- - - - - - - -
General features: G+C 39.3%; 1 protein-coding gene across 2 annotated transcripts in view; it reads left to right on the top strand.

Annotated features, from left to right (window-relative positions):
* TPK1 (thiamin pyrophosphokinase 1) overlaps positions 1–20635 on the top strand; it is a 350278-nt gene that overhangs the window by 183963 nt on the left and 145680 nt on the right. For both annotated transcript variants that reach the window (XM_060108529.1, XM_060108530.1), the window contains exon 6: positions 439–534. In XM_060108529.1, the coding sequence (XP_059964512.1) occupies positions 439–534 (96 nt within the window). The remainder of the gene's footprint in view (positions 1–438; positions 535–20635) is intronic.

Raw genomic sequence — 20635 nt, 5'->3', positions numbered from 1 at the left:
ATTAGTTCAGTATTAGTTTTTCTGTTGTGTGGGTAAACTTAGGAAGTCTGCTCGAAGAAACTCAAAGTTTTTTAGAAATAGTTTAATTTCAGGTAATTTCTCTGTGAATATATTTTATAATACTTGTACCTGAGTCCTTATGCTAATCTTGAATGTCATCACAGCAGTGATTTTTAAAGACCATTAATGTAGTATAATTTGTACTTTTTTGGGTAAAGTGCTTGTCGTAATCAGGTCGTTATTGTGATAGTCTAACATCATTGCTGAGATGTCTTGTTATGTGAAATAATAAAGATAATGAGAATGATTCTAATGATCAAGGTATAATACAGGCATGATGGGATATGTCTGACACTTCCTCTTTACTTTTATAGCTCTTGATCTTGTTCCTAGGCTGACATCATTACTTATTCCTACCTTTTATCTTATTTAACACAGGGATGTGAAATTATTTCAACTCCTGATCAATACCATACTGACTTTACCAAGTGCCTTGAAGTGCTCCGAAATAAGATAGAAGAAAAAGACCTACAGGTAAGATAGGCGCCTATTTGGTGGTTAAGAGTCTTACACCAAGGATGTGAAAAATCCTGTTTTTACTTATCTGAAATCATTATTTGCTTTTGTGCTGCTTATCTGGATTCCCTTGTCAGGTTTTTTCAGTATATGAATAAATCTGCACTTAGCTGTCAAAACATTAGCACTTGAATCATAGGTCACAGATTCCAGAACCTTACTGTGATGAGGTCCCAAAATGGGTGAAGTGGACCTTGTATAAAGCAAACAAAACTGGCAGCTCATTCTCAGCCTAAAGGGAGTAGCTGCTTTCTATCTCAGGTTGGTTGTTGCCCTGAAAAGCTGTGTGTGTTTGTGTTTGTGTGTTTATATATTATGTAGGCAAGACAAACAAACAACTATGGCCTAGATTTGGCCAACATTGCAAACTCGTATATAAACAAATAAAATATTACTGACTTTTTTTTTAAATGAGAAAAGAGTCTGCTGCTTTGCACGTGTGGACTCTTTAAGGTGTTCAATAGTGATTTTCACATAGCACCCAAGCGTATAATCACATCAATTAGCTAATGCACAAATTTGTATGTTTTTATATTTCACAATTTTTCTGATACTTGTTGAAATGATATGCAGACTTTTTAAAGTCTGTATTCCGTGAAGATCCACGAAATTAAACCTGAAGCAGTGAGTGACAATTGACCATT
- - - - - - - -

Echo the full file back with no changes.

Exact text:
General features: G+C 39.3%; 1 protein-coding gene across 2 annotated transcripts in view; it reads left to right on the top strand.

Annotated features, from left to right (window-relative positions):
* TPK1 (thiamin pyrophosphokinase 1) overlaps positions 1–20635 on the top strand; it is a 350278-nt gene that overhangs the window by 183963 nt on the left and 145680 nt on the right. For both annotated transcript variants that reach the window (XM_060108529.1, XM_060108530.1), the window contains exon 6: positions 439–534. In XM_060108529.1, the coding sequence (XP_059964512.1) occupies positions 439–534 (96 nt within the window). The remainder of the gene's footprint in view (positions 1–438; positions 535–20635) is intronic.

Raw genomic sequence — 20635 nt, 5'->3', positions numbered from 1 at the left:
ATTAGTTCAGTATTAGTTTTTCTGTTGTGTGGGTAAACTTAGGAAGTCTGCTCGAAGAAACTCAAAGTTTTTTAGAAATAGTTTAATTTCAGGTAATTTCTCTGTGAATATATTTTATAATACTTGTACCTGAGTCCTTATGCTAATCTTGAATGTCATCACAGCAGTGATTTTTAAAGACCATTAATGTAGTATAATTTGTACTTTTTTGGGTAAAGTGCTTGTCGTAATCAGGTCGTTATTGTGATAGTCTAACATCATTGCTGAGATGTCTTGTTATGTGAAATAATAAAGATAATGAGAATGATTCTAATGATCAAGGTATAATACAGGCATGATGGGATATGTCTGACACTTCCTCTTTACTTTTATAGCTCTTGATCTTGTTCCTAGGCTGACATCATTACTTATTCCTACCTTTTATCTTATTTAACACAGGGATGTGAAATTATTTCAACTCCTGATCAATACCATACTGACTTTACCAAGTGCCTTGAAGTGCTCCGAAATAAGATAGAAGAAAAAGACCTACAGGTAAGATAGGCGCCTATTTGGTGGTTAAGAGTCTTACACCAAGGATGTGAAAAATCCTGTTTTTACTTATCTGAAATCATTATTTGCTTTTGTGCTGCTTATCTGGATTCCCTTGTCAGGTTTTTTCAGTATATGAATAAATCTGCACTTAGCTGTCAAAACATTAGCACTTGAATCATAGGTCACAGATTCCAGAACCTTACTGTGATGAGGTCCCAAAATGGGTGAAGTGGACCTTGTATAAAGCAAACAAAACTGGCAGCTCATTCTCAGCCTAAAGGGAGTAGCTGCTTTCTATCTCAGGTTGGTTGTTGCCCTGAAAAGCTGTGTGTGTTTGTGTTTGTGTGTTTATATATTATGTAGGCAAGACAAACAAACAACTATGGCCTAGATTTGGCCAACATTGCAAACTCGTATATAAACAAATAAAATATTACTGACTTTTTTTTTAAATGAGAAAAGAGTCTGCTGCTTTGCACGTGTGGACTCTTTAAGGTGTTCAATAGTGATTTTCACATAGCACCCAAGCGTATAATCACATCAATTAGCTAATGCACAAATTTGTATGTTTTTATATTTCACAATTTTTCTGATACTTGTTGAAATGATATGCAGACTTTTTAAAGTCTGTATTCCGTGAAGATCCACGAAATTAAACCTGAAGCAGTGAGTGACAATTGACCATT